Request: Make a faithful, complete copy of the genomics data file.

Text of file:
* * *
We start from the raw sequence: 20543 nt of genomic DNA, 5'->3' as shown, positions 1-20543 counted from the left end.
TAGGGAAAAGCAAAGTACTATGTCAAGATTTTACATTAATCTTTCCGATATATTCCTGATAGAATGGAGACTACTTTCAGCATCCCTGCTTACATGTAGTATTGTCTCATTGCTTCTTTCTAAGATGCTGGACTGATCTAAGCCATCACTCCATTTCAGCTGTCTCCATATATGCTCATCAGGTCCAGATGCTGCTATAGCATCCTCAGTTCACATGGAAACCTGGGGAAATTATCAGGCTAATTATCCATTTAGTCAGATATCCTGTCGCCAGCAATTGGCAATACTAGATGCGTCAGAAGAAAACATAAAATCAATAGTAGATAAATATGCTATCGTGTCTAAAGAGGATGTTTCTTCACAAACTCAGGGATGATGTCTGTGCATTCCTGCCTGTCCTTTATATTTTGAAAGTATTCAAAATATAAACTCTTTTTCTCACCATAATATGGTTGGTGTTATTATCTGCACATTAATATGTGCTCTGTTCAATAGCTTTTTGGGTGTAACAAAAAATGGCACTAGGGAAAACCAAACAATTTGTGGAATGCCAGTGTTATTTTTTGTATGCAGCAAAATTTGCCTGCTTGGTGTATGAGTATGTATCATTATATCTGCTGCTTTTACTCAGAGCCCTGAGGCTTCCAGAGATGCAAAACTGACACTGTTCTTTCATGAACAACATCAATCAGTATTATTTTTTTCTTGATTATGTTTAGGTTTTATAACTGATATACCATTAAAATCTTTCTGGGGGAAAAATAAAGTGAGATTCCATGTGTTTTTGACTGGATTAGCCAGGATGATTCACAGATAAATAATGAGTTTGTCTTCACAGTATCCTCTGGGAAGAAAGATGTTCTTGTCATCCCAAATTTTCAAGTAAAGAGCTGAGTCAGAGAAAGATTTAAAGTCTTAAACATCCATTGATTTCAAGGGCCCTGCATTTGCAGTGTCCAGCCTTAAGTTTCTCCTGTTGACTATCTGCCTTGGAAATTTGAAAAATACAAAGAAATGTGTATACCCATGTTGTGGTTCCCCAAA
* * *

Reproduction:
We start from the raw sequence: 20543 nt of genomic DNA, 5'->3' as shown, positions 1-20543 counted from the left end.
TAGGGAAAAGCAAAGTACTATGTCAAGATTTTACATTAATCTTTCCGATATATTCCTGATAGAATGGAGACTACTTTCAGCATCCCTGCTTACATGTAGTATTGTCTCATTGCTTCTTTCTAAGATGCTGGACTGATCTAAGCCATCACTCCATTTCAGCTGTCTCCATATATGCTCATCAGGTCCAGATGCTGCTATAGCATCCTCAGTTCACATGGAAACCTGGGGAAATTATCAGGCTAATTATCCATTTAGTCAGATATCCTGTCGCCAGCAATTGGCAATACTAGATGCGTCAGAAGAAAACATAAAATCAATAGTAGATAAATATGCTATCGTGTCTAAAGAGGATGTTTCTTCACAAACTCAGGGATGATGTCTGTGCATTCCTGCCTGTCCTTTATATTTTGAAAGTATTCAAAATATAAACTCTTTTTCTCACCATAATATGGTTGGTGTTATTATCTGCACATTAATATGTGCTCTGTTCAATAGCTTTTTGGGTGTAACAAAAAATGGCACTAGGGAAAACCAAACAATTTGTGGAATGCCAGTGTTATTTTTTGTATGCAGCAAAATTTGCCTGCTTGGTGTATGAGTATGTATCATTATATCTGCTGCTTTTACTCAGAGCCCTGAGGCTTCCAGAGATGCAAAACTGACACTGTTCTTTCATGAACAACATCAATCAGTATTATTTTTTTCTTGATTATGTTTAGGTTTTATAACTGATATACCATTAAAATCTTTCTGGGGGAAAAATAAAGTGAGATTCCATGTGTTTTTGACTGGATTAGCCAGGATGATTCACAGATAAATAATGAGTTTGTCTTCACAGTATCCTCTGGGAAGAAAGATGTTCTTGTCATCCCAAATTTTCAAGTAAAGAGCTGAGTCAGAGAAAGATTTAAAGTCTTAAACATCCATTGATTTCAAGGGCCCTGCATTTGCAGTGTCCAGCCTTAAGTTTCTCCTGTTGACTATCTGCCTTGGAAATTTGAAAAATACAAAGAAATGTGTATACCCATGTTGTGGTTCCCCAAA